Why Al Franken Matters

Al Franken (MPR photo)
Al Franken (MPR photo)

Norm Coleman was pretty good on environmental issues.  But Franken has the capacity to become a real leader on environment and energy issues.  In his campaign, he called for a major push on clean energy:

When I was a kid, I watched John F. Kennedy tell us that we would put a man on the moon by the end of the decade. I thought he was nuts. But he put our greatest minds and the full backing of the government behind the project, and we did it.

Today, I think we need a new “Apollo project” – this time to fundamentally change our energy policy and end our reliance on foreign oil.

In discussing the Bush Administration’s mercury regulations (which were later struck down by a court), Franken said that companies “have no right to pollute…they should clean up their act.” Allowing pollution is a “subsidy for industry.” It’s not “free market enterprise” to let companies pollute, it’s “giving them money.”  So he definitely gets the concept of externalities.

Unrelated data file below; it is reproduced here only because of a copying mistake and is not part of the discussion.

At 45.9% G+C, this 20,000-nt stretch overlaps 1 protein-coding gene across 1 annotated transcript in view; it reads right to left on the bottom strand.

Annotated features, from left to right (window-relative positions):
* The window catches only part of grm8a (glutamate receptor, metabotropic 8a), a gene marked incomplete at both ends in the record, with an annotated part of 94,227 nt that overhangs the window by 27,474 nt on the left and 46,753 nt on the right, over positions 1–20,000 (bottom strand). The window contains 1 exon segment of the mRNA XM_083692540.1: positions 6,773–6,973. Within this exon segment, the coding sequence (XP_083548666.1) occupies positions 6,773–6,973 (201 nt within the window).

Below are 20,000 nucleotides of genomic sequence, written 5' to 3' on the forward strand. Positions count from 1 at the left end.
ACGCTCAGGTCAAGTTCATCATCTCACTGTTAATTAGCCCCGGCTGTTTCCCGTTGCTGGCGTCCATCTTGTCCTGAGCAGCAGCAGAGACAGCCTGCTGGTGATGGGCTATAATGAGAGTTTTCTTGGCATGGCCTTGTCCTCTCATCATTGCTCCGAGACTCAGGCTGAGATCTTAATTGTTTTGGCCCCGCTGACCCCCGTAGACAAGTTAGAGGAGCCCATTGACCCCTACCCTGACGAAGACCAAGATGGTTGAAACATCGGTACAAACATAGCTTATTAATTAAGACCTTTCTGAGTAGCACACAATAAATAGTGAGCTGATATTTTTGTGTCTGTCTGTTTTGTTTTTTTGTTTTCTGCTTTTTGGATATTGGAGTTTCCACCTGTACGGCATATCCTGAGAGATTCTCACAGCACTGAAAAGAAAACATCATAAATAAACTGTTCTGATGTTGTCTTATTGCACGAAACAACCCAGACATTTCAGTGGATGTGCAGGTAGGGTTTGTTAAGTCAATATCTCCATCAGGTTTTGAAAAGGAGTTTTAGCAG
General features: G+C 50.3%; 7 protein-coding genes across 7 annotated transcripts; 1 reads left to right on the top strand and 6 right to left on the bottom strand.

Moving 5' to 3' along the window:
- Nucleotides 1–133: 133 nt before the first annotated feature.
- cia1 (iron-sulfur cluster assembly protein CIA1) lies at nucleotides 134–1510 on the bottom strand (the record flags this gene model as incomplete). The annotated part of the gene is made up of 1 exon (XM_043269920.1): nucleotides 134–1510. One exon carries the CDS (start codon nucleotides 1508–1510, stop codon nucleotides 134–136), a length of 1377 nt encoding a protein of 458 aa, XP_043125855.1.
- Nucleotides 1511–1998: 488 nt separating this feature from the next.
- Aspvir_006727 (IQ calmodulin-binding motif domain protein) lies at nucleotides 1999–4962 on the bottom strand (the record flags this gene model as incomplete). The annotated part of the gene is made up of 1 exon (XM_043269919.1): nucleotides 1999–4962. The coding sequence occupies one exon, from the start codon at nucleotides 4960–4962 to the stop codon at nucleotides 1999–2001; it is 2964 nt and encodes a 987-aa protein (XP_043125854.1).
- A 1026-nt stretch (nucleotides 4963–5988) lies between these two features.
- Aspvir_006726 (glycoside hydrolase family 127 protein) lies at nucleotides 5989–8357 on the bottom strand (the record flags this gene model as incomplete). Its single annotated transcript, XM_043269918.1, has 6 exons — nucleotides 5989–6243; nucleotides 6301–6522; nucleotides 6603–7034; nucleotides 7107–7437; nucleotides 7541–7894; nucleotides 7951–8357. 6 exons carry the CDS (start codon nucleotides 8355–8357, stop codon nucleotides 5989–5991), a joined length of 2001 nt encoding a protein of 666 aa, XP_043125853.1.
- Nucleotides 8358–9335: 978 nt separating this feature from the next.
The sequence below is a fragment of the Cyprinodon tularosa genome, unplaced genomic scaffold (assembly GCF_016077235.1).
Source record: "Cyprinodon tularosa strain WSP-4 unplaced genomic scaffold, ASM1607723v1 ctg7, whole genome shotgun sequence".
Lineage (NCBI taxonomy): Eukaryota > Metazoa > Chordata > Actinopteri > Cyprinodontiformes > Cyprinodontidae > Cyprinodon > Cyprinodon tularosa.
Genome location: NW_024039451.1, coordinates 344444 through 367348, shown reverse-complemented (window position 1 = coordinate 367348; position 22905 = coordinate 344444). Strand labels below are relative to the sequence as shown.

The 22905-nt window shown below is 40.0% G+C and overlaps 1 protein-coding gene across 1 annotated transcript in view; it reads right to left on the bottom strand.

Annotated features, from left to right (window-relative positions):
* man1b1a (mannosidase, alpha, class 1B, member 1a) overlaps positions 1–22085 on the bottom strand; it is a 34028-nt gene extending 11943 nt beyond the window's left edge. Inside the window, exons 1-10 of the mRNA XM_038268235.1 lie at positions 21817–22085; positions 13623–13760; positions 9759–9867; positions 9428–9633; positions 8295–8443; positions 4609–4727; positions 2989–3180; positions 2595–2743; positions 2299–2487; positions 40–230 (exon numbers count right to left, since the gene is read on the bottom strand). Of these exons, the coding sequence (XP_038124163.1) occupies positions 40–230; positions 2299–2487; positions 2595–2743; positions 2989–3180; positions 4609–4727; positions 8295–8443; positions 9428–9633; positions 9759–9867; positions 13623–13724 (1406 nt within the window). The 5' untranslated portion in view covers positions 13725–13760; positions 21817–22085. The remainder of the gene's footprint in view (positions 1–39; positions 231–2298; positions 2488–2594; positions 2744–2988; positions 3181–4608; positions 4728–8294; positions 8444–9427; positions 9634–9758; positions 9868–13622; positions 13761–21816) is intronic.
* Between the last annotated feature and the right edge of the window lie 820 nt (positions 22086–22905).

Franken is also serious about policy. As Paul Krugman says: “Al Franken’s dirty secret is that … he’s a big policy wonk. * * * I used to go on Franken’s radio show, all ready to be jocular — and what he wanted to talk about was the arithmetic of Social Security, or the structure of Medicare Part D.  In fact, the only elected official I know who’s wonkier than Al Franken is Rush Holt, my congressman — and he used to be the assistant director of Princeton’s plasma physics lab. ”

And of course, Franken has a sense of humor — a requirement for maintaining sanity in today’s political world.

Oh, and he’s the sixtieth Democratic vote.  Did I mention that?

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About Dan

Dan Farber has written and taught on environmental and constitutional law as well as about contracts, jurisprudence and legislation. Currently at Berkeley Law, he has al…

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